Modify Historical Statistics Level using PowerCli

I was recently approached by one of my performance engineers about increasing the historical statistic level for our environment. Adjusting this level increases or decreases the amount of vCenter performance counters that are saved over time for each of the performance intervals. We were asked to increase our level in order to expose additional metrics to their monitoring application. While this change is pretty straight forward using the vSphere client, organizations that need to make this change across a large number of vCenter instances may find scripting this change useful.

Interval vs. Level Dizziness

By default, all four of the statistics intervals (5 minutes, 30 minutes, 2 hours, 1 day) are set to statistics level 1. Also, note that due to the fact that the intervals get rolled up, you cannot set a longer interval to a statistics level greater than the previous one. For example, if the 5 minute interval is set to level 2, you cannot set the 30 minute interval to level 3.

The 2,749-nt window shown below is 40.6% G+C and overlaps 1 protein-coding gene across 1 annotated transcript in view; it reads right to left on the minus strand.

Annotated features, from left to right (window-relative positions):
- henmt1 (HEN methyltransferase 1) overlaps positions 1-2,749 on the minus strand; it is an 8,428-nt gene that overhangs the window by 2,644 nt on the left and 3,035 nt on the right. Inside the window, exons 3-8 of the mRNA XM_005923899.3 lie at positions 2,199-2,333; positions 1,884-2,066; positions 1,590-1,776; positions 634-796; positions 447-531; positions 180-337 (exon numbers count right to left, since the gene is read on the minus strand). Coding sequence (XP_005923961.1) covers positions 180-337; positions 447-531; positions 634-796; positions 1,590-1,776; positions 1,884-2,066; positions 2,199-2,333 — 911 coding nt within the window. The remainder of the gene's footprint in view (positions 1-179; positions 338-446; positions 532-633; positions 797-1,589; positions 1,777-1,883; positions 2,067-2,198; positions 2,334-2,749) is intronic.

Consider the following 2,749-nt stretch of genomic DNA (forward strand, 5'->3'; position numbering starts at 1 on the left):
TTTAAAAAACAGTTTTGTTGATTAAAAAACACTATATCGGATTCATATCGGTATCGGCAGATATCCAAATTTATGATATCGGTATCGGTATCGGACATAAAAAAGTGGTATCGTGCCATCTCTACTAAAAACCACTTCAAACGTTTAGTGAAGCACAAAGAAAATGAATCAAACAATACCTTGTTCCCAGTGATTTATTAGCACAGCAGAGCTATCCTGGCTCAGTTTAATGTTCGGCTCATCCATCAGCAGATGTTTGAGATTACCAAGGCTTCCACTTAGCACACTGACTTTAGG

Modifying the Historical Statistics Settings using the vSphere Client

  1. Select “Administrator->vCenter Server Settings”, and then select “Statistics”
  2. Select each of the Statistics Intervals and select “Edit”.image
  3. Select the appropriate statistics level. In the following example, the 5 minute statistical interval is being increased to level 2.


Ok, that is well and good, but remember, a good admin is a lazy admin. We rarely like to repeat anything more than once. You can use the following PowersCli script to programmatically make this change.

Known issue: If you recall, I mentioned the statistics LEVEL (1-4) could not be higher than the previous statistics INTERVAL. This exposes a slight issue with the script. If you attempt to run the script against an instance that is not currently set to the default LEVEL of 1, the script will fail. Or more specifically, if you attempt to set the value to something lower than the current setting, the script will fail because it attempts to set the first interval (5 minutes) to a lower value than is set at the next interval (30 minutes), and so on. This violates the rule.

Band-aid Solution: If you first run this script in reverse order (from 1 day to 5 minutes) setting the level to the default (level 1). Then you can re-run the script to set the appropriate level.

Hopefully that is clear. If not, I am happy to entertain questions.



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